Mouratoglou On Serena’s US Open Withdrawal: ‘We Tried Everything’

Patrick Mouratoglou (photo: Florian Heer)

WASHINGTON, August 26, 2021 (by Michael Dickens)

With Serena Williams‘s announcement Wednesday that she’s withdrawing from next week’s US Open due to a hamstring injury, it marks the first time since 1997 there will be a US Open played without her or Roger Federer or Rafael Nadal.

“We tried everything. She did everything she could,” Serena’s coach Patrick Mouratoglou told Tennis Majors in an interview Wednesday. Williams has been off the WTA Tour since retiring from her first-round match at the Wimbledon Championships on June 29 with an injured hamstring.

Mouratoglou noted that Williams’s entire team knew from the outset that being ready for the US Open would be filled with challenges due to the severity of her injury. He said during the interview that had the tournament been three or four weeks later than next week, she would “mostly likely be able to compete, but that the risk of long-term damage competing now was too great.”

The last time Williams missed a US Open was 2017, when she was on maternity leave giving birth to her daughter, Olympia. In the past three US Open tournaments, she’s been a finalist twice (in 2018 losing to Naomi Osaka, and in 2019 losing to Bianca Andreescu) and last year was eliminated in the semifinals by Victoria Azarenka.

According to Mouratoglou in the interview, Williams had an MRI (magnetic resonance imaging) scan done 10 days ago.

“It showed that her injury had partially healed, but not tally, and in a way that was very insufficient for her to be able to move,” he said. “When you are 20 days away from a major tournament and you haven’t sprinted for five or six weeks, you know that you are off to a bad start.”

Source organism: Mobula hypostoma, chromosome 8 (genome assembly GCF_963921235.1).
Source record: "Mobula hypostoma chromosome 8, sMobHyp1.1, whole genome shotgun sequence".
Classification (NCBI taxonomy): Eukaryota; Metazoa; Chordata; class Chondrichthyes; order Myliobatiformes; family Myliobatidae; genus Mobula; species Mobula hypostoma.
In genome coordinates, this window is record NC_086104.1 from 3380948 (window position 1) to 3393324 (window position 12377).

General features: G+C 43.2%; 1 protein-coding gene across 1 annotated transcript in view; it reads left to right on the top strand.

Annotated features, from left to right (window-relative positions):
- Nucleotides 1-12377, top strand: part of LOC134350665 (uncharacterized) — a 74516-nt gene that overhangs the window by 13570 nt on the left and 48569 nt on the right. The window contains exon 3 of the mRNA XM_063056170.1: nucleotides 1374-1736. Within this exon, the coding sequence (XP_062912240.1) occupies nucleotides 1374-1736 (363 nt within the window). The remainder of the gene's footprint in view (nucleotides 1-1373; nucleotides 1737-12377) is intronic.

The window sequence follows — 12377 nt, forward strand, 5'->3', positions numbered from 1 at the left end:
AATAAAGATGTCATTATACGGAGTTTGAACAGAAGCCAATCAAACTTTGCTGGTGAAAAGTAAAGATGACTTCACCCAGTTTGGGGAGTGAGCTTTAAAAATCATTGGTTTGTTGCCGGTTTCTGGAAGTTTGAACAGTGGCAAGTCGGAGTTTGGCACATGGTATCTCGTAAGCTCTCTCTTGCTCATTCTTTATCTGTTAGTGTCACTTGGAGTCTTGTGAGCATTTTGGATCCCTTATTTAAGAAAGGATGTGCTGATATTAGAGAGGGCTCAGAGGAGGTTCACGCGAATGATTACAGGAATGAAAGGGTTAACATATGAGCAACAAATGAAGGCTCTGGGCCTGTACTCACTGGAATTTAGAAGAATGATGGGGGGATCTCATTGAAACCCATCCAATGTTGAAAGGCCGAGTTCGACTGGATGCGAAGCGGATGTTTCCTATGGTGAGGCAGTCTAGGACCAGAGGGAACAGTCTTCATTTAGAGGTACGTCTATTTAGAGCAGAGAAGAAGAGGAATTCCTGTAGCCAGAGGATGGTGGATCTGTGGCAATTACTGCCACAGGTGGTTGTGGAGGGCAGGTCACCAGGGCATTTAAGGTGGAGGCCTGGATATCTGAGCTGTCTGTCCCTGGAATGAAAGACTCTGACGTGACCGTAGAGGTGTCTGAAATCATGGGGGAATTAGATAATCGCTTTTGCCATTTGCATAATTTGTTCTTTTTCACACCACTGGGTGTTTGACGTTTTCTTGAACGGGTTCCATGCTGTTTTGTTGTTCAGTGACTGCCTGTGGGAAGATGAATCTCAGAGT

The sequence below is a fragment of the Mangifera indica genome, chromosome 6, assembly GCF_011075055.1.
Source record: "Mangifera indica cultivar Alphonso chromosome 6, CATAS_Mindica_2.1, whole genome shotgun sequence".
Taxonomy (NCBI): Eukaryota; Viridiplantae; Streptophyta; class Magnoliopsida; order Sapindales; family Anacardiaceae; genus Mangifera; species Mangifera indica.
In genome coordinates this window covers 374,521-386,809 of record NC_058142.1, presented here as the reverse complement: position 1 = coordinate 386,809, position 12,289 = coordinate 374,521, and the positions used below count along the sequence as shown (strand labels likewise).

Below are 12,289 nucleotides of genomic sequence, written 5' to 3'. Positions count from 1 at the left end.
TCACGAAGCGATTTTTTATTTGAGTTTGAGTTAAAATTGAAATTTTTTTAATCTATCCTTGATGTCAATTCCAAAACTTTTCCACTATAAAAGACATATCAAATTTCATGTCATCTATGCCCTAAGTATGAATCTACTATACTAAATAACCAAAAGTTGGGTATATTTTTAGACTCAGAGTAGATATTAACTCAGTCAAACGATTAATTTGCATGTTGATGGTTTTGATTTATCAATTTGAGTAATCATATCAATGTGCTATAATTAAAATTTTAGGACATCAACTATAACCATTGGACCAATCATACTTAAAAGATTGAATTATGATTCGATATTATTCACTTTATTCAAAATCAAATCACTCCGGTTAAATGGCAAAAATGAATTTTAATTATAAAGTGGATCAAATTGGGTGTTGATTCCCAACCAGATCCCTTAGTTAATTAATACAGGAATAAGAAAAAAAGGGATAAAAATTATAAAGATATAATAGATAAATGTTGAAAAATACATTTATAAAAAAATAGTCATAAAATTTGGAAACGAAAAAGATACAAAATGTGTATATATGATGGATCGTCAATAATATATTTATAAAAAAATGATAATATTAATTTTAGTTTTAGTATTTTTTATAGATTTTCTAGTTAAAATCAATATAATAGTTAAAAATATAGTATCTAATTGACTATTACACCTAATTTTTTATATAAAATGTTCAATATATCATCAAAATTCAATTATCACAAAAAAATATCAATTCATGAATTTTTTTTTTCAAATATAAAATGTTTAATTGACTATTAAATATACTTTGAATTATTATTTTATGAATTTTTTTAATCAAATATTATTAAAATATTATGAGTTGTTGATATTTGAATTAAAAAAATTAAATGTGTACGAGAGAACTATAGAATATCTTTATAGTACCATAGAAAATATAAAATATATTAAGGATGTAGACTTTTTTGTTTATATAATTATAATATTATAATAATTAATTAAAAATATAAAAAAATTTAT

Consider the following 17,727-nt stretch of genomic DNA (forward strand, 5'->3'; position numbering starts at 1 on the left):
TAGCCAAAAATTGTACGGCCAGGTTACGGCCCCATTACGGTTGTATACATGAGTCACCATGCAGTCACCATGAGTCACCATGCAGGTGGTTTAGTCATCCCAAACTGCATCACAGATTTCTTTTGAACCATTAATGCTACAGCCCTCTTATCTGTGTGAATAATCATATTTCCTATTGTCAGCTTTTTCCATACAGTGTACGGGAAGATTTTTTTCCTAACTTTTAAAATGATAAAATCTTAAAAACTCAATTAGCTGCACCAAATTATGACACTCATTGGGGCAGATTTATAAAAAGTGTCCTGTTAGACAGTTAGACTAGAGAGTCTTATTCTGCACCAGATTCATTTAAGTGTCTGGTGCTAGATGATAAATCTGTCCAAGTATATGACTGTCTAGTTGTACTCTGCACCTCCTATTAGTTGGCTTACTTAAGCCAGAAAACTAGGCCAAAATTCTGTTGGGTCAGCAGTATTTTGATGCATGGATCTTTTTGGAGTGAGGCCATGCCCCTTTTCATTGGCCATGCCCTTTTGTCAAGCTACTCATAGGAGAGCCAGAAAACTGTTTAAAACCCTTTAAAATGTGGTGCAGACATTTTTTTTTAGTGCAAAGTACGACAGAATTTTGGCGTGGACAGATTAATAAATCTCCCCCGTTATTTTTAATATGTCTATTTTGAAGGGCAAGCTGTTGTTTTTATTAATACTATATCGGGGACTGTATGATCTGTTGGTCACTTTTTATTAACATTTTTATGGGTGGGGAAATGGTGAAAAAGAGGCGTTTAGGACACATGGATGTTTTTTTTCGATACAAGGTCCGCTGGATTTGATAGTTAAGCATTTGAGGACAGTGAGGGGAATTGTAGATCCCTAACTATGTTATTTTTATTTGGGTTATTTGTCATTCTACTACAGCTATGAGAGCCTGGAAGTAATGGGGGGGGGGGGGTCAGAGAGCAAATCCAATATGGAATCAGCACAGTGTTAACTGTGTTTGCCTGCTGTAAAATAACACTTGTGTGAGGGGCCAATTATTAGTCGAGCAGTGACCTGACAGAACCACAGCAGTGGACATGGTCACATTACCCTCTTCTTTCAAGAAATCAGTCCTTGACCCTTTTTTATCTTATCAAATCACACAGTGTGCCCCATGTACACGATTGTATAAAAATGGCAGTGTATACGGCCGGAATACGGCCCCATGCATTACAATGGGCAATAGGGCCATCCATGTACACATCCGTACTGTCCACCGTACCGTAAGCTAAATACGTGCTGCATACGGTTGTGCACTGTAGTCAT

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Eventually, Mourtaglou joined Williams several weeks ago in Florida. “She did all she could do: daily therapy and the fitness training she could manage in order to lose as little time as possible,” he said in the interview. “At one point, she could hit the ball without moving, really not moving. That lasted two weeks. Last week, she started a bit of restricted movement, but with pain that made it clear she could not move like a normal tennis player. We did our best to not overload her leg. But despite all of that, she is not able to run today. If she runs with pain, that means there is a real danger of aggravating the injury. That also means she can’t train at 100 percent. But the most important thing is not that she isn’t ready but that if she plays, she is risking her future.”

Venus Williams, Kenin latest big names to withdraw from US Open

Venus Williams has followed her younger sister, Serena, out of the 2021 US Open. On Wednesday afternoon, she withdrew due to a leg injury. Currently ranked No. 147, Williams lost Monday at the Chicago Women’s Open in the first round to No. 81 Hsieh Su-Wei, 6-2, 6-3, after being sidelined for over a month after Wimbledon.

“Not the best news from Serena and me today,” the 41-year-old Venus Williams, who had been given a wild card into the US Open, said in a video she posted on her social media platforms. “It’s super, super, super disappointing. [I’ve been] having some issues with my leg all this summer. Just couldn’t work through it. … I just was unable to figure out the equation, and there’s been so many times when I was able to figure it out. This time, I couldn’t just make any miracles work.”

It was at the 1997 US Open that Venus Williams made her Grand Slam breakthrough. Unseeded and just 17, Williams reached the final. Three years later in 2000, she won her first US Open title and successfully defended it the next year. Williams has won seven major singles titles.

Williams said she’s committed to making a comeback.